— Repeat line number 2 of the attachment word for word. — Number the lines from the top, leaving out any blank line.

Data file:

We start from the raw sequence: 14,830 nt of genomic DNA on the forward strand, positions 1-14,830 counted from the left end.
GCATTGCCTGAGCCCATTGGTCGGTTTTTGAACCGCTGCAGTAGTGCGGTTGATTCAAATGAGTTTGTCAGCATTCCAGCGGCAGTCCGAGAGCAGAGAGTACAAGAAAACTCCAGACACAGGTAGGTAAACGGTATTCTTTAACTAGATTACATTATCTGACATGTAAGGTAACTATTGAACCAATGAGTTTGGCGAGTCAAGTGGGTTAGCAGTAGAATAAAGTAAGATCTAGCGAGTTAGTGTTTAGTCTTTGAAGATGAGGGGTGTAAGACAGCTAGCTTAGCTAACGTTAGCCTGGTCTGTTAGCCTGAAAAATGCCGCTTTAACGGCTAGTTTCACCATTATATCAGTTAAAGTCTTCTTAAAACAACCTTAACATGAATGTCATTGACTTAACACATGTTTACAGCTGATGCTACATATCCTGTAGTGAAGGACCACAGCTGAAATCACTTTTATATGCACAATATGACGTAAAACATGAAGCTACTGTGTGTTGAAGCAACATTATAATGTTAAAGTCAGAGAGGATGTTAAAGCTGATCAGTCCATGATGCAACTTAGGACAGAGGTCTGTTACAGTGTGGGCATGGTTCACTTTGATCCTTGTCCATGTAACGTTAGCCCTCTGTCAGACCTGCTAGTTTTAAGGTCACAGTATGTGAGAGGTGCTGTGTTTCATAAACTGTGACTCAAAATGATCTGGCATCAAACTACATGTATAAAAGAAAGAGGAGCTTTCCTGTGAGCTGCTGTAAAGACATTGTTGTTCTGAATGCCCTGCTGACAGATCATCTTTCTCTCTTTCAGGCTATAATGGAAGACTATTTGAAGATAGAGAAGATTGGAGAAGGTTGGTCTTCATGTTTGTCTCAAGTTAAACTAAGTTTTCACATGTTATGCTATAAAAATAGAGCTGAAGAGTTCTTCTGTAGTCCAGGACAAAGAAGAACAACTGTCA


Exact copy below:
GCATTGCCTGAGCCCATTGGTCGGTTTTTGAACCGCTGCAGTAGTGCGGTTGATTCAAATGAGTTTGTCAGCATTCCAGCGGCAGTCCGAGAGCAGAGAGTACAAGAAAACTCCAGACACAGGTAGGTAAACGGTATTCTTTAACTAGATTACATTATCTGACATGTAAGGTAACTATTGAACCAATGAGTTTGGCGAGTCAAGTGGGTTAGCAGTAGAATAAAGTAAGATCTAGCGAGTTAGTGTTTAGTCTTTGAAGATGAGGGGTGTAAGACAGCTAGCTTAGCTAACGTTAGCCTGGTCTGTTAGCCTGAAAAATGCCGCTTTAACGGCTAGTTTCACCATTATATCAGTTAAAGTCTTCTTAAAACAACCTTAACATGAATGTCATTGACTTAACACATGTTTACAGCTGATGCTACATATCCTGTAGTGAAGGACCACAGCTGAAATCACTTTTATATGCACAATATGACGTAAAACATGAAGCTACTGTGTGTTGAAGCAACATTATAATGTTAAAGTCAGAGAGGATGTTAAAGCTGATCAGTCCATGATGCAACTTAGGACAGAGGTCTGTTACAGTGTGGGCATGGTTCACTTTGATCCTTGTCCATGTAACGTTAGCCCTCTGTCAGACCTGCTAGTTTTAAGGTCACAGTATGTGAGAGGTGCTGTGTTTCATAAACTGTGACTCAAAATGATCTGGCATCAAACTACATGTATAAAAGAAAGAGGAGCTTTCCTGTGAGCTGCTGTAAAGACATTGTTGTTCTGAATGCCCTGCTGACAGATCATCTTTCTCTCTTTCAGGCTATAATGGAAGACTATTTGAAGATAGAGAAGATTGGAGAAGGTTGGTCTTCATGTTTGTCTCAAGTTAAACTAAGTTTTCACATGTTATGCTATAAAAATAGAGCTGAAGAGTTCTTCTGTAGTCCAGGACAAAGAAGAACAACTGTCA